Today I’m in a bit of a hurry to get back to the village because my best friend Martyrs is harvesting his fish, a first for him. Lizzy and I are being battered by sand as we stand on the side of the great north road with our arms stretched out waiting for a ride. Our eyes are red, as we strain to keep them open against the bitterly cold wind from the south. For whatever reason, no one wants to stop to pick us up. I begin to wonder if I should have shaved this week, or put on a clean shirt to look more appealing to the drivers who zoom by and pretend to not make eye contact with me.
After about an hour, we finally flag down a semi-truck heading to Tanzania. I let Lizzy negotiate with the driver, because, quite honestly, she is extremely good at getting a free ride, unlike me, who is quick to open up my wallet. Sure enough, she has convinced the driver that we should go for free. We lumber up into the expansive cab, and take off our sandals (customary for these types of rides) so that we don’t dirty up the driver’s bedroom. Immediately after the door closes I am bombarded with the smells of all the passengers. A distinct smell of urine emanates from the little boy on his mom’s lap, who clearly hasn’t had his pants changed in weeks, the older gentleman radiates a pungent body odor, likely the culprit of a long showerless day, and the security guard in the passenger seat smells like a combination of roses and watermelon, probably due to his dousing on of female perfume. This should be an enjoyable one hour ride with my five fellow bedmates, security guard, and driver.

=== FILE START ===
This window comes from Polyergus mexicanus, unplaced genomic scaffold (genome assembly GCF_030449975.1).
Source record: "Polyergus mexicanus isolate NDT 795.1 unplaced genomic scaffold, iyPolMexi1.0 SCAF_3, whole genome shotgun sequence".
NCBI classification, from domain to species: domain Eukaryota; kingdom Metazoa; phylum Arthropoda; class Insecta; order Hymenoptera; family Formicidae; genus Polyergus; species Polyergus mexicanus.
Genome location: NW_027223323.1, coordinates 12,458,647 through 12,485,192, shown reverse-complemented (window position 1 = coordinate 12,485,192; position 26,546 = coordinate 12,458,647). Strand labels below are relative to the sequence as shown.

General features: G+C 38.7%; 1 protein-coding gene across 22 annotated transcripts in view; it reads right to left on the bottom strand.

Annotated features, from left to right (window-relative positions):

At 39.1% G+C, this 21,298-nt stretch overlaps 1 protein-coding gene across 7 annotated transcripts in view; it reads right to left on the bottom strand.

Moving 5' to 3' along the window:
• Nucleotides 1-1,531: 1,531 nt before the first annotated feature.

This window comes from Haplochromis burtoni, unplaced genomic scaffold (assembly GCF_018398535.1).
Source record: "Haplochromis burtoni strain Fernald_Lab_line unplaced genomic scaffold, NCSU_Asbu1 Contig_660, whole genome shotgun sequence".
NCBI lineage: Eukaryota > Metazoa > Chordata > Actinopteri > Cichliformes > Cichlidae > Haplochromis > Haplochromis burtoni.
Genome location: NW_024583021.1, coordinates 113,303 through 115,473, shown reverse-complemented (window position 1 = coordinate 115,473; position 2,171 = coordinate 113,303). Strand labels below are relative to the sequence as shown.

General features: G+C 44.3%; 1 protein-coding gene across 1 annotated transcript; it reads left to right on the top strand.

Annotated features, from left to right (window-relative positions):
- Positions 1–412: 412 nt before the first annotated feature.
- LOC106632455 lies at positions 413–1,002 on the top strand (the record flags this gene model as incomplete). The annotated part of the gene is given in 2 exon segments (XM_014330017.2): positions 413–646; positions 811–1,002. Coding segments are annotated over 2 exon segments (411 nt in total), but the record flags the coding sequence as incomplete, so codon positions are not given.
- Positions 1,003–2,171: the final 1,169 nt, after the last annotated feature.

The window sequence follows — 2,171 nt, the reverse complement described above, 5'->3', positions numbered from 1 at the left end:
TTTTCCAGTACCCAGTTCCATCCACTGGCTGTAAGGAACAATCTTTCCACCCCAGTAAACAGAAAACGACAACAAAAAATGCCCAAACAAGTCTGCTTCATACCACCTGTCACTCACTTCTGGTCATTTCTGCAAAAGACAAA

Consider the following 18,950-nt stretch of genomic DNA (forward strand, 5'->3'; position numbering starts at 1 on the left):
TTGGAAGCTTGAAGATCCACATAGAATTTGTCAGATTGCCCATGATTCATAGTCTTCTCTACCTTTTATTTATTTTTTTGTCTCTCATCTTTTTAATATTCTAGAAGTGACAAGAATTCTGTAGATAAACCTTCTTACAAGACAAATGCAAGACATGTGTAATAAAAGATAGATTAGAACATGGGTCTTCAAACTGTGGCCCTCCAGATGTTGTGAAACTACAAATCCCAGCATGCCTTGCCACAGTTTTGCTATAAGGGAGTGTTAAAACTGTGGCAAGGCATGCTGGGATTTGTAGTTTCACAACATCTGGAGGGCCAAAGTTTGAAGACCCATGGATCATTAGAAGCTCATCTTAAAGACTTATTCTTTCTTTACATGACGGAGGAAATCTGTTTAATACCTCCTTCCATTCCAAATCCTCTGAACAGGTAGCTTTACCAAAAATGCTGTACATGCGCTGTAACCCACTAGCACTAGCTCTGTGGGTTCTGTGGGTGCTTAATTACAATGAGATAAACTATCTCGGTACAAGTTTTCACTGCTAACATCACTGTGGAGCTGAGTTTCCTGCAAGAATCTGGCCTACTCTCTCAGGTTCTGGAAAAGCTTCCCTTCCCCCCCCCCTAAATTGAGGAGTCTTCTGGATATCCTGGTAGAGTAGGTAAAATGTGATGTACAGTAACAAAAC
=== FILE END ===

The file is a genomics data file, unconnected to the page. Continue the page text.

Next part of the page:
The Freightliner semi-truck we are riding in is like the Cadillac of the African trucking network. It has large windows, plenty of space to cram in passengers, and even a built in refrigerator. Looking out of these large windows I see the high transmission lines paralleling the road, a testament to the modernization that is taking place here. Under many of these high power lines I notice mudhuts with their grass thatch roofs with inhabitants who will likely never benefit from the power lines that run over them. Further along the journey, we have to stop in the middle of the highway as a herd of goats saunter along the asphalt. A herdsman comes running through the bush to shoo them off the road, and gives us a friendly smile and wave to make amends for the delay.
This is something that always amazes me on a ride in Zambia, the mix of the old world with the new. A country that has well paved roads that most people walk-on, and an electrical grid clearing that provides wood for villagers to cook with. Oddly though, progress seems to slowly be spreading here. I hope villagers like Dylan, because the times they are a-changin’.